Daniel Parenti, DO ’87, professor and chair, internal medicine
Brian Penza, DO ’07, instructor, internal medicine
Erik Polan, DO ’07, assistant professor, internal medicine
Arthur Sesso, DO ’81, professor and chair, surgery
Madeline Sine-Karasick, DO, clinical assistant professor, radiology
Michael Srulevich, DO, MPH, associate professor, geriatrics
Michael Venditto, DO ’77, professor and chair, Division of Pulmonary and Critical Care Medicine
“We want to affirm that what students are feeling is normal, and to show that they’re not in it alone,” said Dr. Becker. “Through PCOM, we can offer a network of friends and colleagues who can help with those issues, and we want the students to feel that their school cares about them and is working to support them.”
“We’ve discovered a solution that complements the services PCOM currently offers for students who may be struggling,” added Dr. Lannutti. “No student should feel like they’re falling through the cracks.”
The program formally launched in 2016, and students have responded positively to the experience. In a recent survey given to first- and second-year DO students, more than 60 percent of respondents said that overall, they were either “satisfied” or “very satisfied” with the program.
Brisha Bhikadiya, (DO ’20), said that she was able to shadow her mentor, Erik Polan, DO ’07, assistant professor, internal medicine, during his rounds at Roxborough Hospital several times.
“It was a great way to get clinical experience and learn about how medicine works in the real world,” she said. “I was there when he gave a patient a poor prognosis, and it was interesting to encounter that so early in my medical career. We practice on standardized patients, but it’s different to see it with a real patient.”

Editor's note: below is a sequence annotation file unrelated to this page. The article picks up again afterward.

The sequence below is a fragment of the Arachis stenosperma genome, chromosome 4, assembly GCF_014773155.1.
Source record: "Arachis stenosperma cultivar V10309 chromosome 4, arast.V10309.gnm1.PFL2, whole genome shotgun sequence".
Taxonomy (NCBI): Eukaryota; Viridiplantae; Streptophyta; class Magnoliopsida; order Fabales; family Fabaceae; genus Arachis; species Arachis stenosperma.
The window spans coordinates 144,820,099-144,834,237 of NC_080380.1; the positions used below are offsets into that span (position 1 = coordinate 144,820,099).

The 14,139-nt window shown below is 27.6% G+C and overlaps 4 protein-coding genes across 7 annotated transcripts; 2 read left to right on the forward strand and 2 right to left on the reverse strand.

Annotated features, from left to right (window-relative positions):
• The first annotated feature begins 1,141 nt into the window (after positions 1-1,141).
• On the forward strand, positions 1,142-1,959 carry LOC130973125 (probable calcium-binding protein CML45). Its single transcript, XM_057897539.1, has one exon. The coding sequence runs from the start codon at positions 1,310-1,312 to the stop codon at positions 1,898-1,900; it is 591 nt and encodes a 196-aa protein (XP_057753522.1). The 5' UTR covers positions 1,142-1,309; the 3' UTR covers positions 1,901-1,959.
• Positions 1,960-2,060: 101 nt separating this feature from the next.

Each faculty mentor is provided with a handbook which includes information related to financial aid, lists of local alumni, frequently asked questions about the Comprehensive Osteopathic Medical Licensing Examination of the United States, the United States Medical Licensing Examination and more, to help mentors as they guide their “family members.”
“We do our best to put their stress into perspective,” said Dr. Polan. “We try to help guide them and uncover any struggles the students may be having, and if we see any, direct them to the resources that PCOM offers for both emotional and academic support.”
Not only do DO students gain academic and emotional support; Student Liaison Danielle Estrada (DO '20) says they also gain a better understanding of what it means to be a compassionate, caring physician.
“We learn how to be human beings through our interactions with faculty,” she said.
Founded in 1899, Philadelphia College of Osteopathic Medicine has trained thousands of highly competent, caring physicians, health practitioners and behavioral scientists who practice a “whole person” approach to care—treating people, not just symptoms. PCOM offers doctoral degrees in clinical psychology, osteopathic medicine, pharmacy, physical therapy and school psychology, and graduate degrees in biomedical sciences, forensic medicine, mental health counseling, organizational development and leadership, physician assistant studies, school psychology, and public health management and administration. Our students learn the importance of health promotion, research, education and service to the community. Through its community-based Healthcare Centers, PCOM provides care to medically underserved populations in inner city and rural locations. For more information, visit pcom.edu.